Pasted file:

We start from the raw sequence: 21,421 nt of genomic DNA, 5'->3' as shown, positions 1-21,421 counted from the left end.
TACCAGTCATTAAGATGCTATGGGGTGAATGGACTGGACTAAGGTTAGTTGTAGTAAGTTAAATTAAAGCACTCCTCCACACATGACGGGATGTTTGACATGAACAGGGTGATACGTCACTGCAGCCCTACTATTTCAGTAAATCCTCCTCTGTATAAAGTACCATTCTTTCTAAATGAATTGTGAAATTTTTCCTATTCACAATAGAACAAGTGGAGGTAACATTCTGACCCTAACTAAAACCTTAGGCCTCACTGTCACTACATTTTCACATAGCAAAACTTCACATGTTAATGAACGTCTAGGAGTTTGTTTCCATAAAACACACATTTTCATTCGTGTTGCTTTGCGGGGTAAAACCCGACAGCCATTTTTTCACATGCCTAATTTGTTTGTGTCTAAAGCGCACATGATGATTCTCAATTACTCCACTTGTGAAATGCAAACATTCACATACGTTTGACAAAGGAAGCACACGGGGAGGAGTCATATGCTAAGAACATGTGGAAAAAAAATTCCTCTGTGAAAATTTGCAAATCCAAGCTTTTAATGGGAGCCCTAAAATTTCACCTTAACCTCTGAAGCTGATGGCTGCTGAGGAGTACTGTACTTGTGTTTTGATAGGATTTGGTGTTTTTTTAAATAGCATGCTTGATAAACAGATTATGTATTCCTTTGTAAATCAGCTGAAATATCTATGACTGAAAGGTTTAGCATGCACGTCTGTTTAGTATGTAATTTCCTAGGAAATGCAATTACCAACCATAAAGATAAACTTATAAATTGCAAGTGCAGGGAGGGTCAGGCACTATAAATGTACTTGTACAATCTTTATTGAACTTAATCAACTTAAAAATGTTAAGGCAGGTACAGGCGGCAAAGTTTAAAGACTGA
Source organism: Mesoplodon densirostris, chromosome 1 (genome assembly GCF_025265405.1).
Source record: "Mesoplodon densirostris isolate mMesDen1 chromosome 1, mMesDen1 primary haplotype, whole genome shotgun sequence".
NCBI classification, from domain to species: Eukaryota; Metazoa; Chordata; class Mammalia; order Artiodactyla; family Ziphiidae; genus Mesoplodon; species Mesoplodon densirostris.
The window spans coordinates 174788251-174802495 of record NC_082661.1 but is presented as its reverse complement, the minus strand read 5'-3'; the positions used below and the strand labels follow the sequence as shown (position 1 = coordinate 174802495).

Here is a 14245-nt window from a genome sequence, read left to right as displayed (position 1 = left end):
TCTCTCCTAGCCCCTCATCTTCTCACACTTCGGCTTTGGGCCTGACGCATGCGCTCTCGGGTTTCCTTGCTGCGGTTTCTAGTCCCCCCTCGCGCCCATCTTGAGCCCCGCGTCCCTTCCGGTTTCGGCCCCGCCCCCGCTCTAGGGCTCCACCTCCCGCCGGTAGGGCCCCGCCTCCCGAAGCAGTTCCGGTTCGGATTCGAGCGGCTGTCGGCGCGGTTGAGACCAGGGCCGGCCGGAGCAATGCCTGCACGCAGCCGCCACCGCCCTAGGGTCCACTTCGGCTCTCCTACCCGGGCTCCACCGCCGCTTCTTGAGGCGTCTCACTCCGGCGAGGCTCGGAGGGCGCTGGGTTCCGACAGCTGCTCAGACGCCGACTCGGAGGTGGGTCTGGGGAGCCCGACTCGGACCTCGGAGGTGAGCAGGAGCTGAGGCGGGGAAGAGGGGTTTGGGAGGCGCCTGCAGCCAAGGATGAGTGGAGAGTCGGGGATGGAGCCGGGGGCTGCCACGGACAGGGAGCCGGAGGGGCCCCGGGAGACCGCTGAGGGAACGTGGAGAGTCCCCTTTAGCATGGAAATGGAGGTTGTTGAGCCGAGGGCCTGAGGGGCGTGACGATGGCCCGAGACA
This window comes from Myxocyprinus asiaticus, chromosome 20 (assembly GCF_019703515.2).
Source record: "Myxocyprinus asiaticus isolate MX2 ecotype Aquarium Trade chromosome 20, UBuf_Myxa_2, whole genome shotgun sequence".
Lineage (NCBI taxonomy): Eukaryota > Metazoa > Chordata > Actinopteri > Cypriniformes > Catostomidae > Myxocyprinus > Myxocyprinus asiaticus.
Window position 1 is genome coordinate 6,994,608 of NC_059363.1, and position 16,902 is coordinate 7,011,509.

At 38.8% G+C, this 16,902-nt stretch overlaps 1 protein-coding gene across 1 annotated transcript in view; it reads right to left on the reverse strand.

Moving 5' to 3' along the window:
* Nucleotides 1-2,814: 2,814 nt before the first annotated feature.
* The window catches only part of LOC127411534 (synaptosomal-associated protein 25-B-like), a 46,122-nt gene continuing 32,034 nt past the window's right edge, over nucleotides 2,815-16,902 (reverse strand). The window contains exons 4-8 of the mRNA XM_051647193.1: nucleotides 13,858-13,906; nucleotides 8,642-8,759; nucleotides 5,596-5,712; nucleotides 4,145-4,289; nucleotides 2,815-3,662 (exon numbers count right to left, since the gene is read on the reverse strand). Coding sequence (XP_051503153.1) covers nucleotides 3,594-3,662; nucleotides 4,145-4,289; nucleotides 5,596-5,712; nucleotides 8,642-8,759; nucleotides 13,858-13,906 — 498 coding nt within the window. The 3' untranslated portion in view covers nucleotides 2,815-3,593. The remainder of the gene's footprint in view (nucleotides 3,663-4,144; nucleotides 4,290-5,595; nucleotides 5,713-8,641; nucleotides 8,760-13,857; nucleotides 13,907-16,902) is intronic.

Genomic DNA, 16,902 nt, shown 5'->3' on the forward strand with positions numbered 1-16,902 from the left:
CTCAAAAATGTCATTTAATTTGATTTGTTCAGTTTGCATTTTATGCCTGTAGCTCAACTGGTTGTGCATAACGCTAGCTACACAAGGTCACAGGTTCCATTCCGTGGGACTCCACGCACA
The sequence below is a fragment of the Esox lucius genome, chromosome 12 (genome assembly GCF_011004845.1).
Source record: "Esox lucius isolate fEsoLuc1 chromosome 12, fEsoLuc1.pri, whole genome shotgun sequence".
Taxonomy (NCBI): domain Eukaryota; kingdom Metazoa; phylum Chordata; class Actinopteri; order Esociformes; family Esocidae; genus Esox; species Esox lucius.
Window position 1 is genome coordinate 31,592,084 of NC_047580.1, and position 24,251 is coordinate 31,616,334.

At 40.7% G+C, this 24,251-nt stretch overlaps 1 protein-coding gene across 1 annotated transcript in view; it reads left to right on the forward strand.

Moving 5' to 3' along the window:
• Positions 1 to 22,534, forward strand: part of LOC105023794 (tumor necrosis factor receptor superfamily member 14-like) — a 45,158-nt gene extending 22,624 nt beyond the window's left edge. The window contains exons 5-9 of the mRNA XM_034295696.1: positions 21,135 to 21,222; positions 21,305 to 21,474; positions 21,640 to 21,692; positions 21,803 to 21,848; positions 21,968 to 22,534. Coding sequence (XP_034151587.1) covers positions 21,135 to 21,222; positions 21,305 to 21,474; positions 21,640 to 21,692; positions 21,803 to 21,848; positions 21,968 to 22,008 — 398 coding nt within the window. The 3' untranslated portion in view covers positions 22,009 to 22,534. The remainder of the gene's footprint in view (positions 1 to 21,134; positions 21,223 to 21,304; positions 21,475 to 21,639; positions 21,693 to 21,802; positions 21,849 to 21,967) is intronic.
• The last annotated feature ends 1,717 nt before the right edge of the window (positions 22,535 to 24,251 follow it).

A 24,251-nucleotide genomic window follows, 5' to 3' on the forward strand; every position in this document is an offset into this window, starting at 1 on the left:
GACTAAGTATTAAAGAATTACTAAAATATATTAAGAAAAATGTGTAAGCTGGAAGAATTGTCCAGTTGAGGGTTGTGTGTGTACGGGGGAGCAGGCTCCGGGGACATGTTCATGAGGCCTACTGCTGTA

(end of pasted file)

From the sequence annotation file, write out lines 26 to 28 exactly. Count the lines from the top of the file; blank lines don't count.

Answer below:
• The last annotated feature ends 1,717 nt before the right edge of the window (positions 22,535 to 24,251 follow it).

A 24,251-nucleotide genomic window follows, 5' to 3' on the forward strand; every position in this document is an offset into this window, starting at 1 on the left:
GACTAAGTATTAAAGAATTACTAAAATATATTAAGAAAAATGTGTAAGCTGGAAGAATTGTCCAGTTGAGGGTTGTGTGTGTACGGGGGAGCAGGCTCCGGGGACATGTTCATGAGGCCTACTGCTGTA